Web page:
Following the well-worn path, my mind wanders to imagine all those who have been this way before me. I soon leave the trees to walk towards the trig point at Wills Neck.  This is the highest point on the Quantock Hills and I know from previous visits that the panoramic views are stunning, however, today the visibility is so poor that I can only see a couple of hundred yards. I have now successfully bagged my thirty-seventh trig point.

Continuing along the Drove I arrive at Bagborough Plantation where the trees are showing distinct signs of autumn.

Walking to the left of the plantation along the Drove I soon reach the track that leads steeply down to West Bagborough. Many years ago I used to start and finish my walks on the Quantocks at the Rising Sun at the foot of this hill. In those days I started my walk by tackling the ferocious climb up to the Drove, needless to say the reward was a pint in the Rising Sun at the end.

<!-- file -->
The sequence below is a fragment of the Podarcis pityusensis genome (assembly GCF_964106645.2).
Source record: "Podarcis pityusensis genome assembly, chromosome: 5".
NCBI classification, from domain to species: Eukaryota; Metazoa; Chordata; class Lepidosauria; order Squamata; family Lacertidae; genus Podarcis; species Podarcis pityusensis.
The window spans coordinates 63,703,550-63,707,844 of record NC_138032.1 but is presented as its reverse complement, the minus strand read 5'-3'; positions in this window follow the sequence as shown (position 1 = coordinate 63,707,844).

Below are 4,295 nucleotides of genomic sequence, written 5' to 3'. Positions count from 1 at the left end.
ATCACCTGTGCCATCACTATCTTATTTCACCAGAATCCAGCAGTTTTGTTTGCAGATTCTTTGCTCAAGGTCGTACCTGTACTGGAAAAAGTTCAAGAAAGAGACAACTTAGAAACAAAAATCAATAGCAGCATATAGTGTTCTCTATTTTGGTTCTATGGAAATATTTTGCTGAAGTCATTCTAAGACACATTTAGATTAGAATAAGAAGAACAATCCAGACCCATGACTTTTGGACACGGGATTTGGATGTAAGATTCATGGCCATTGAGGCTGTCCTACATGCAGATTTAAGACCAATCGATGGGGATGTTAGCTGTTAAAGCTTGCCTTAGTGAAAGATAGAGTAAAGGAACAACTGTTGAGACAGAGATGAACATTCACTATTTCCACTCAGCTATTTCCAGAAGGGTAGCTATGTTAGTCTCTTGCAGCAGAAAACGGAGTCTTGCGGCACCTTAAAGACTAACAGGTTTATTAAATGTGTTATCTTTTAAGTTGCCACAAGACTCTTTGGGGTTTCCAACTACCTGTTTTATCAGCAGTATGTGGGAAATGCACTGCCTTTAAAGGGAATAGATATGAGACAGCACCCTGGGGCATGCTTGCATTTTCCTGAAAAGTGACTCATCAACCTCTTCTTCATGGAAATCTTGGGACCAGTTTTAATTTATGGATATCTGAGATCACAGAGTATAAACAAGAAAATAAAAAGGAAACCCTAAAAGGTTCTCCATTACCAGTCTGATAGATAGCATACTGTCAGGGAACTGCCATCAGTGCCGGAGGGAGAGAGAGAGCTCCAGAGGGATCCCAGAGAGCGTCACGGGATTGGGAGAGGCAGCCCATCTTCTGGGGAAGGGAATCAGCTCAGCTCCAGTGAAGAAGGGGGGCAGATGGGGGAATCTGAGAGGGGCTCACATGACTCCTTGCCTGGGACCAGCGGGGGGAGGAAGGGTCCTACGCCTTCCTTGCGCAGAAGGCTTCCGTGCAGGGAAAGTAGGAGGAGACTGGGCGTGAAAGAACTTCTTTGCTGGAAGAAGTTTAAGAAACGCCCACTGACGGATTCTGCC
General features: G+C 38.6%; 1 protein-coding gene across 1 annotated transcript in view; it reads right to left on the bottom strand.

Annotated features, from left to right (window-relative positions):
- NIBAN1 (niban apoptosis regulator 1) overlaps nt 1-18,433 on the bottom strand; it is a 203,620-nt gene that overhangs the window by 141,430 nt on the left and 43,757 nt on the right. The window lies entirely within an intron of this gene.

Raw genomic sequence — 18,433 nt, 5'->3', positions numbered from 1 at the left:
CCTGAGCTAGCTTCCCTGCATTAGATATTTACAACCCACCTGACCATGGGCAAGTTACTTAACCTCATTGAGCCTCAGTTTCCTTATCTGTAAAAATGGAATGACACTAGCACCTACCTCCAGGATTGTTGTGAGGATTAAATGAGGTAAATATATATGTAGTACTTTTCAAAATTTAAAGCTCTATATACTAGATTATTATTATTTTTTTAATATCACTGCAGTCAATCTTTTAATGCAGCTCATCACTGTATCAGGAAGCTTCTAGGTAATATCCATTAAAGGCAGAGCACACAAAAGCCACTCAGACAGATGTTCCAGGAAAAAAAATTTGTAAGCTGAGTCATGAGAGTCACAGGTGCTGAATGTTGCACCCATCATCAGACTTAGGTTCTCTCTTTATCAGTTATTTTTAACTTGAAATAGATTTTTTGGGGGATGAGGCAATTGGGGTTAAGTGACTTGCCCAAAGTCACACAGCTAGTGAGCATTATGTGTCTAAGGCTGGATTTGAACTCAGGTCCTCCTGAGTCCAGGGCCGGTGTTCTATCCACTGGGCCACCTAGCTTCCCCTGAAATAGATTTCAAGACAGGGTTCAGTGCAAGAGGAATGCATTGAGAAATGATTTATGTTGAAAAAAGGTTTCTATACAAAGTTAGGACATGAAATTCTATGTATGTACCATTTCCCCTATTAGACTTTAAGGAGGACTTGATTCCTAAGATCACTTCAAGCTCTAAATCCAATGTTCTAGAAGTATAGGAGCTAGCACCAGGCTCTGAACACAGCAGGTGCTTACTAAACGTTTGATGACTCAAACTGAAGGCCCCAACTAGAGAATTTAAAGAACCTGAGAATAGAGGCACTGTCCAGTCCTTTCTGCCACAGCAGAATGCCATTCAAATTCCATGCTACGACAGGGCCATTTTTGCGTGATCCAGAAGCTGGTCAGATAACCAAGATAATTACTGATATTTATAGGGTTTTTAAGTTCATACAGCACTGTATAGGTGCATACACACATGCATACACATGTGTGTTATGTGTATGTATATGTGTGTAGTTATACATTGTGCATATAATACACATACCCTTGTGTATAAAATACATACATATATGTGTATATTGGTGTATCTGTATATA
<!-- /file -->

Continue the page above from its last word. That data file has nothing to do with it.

Still following the Drove, whilst reflecting about what has happened over the last twenty-five years since I first walked this route, I reach the car park at Lydeard Hill. There are a few benches here and the cloud has cleared sufficiently to provide a view so I stop for a sandwich.

Refreshed I resume my walk taking the footpath that heads through the trees parallel to the minor road. At Birches Corner I follow the road to Park End where I take one of the footpaths leading through the trees to the summit of Cothelstone Hill.

This is the first time I have been to this spot, which is surprising given the amount of walking I have done in this area. It is stunning; apparently with a telescope on a fine day you can view 14 counties from here. The source where I read this did not list them, and I find it hard to believe. Perhaps it is one of the “untruths” of the Internet.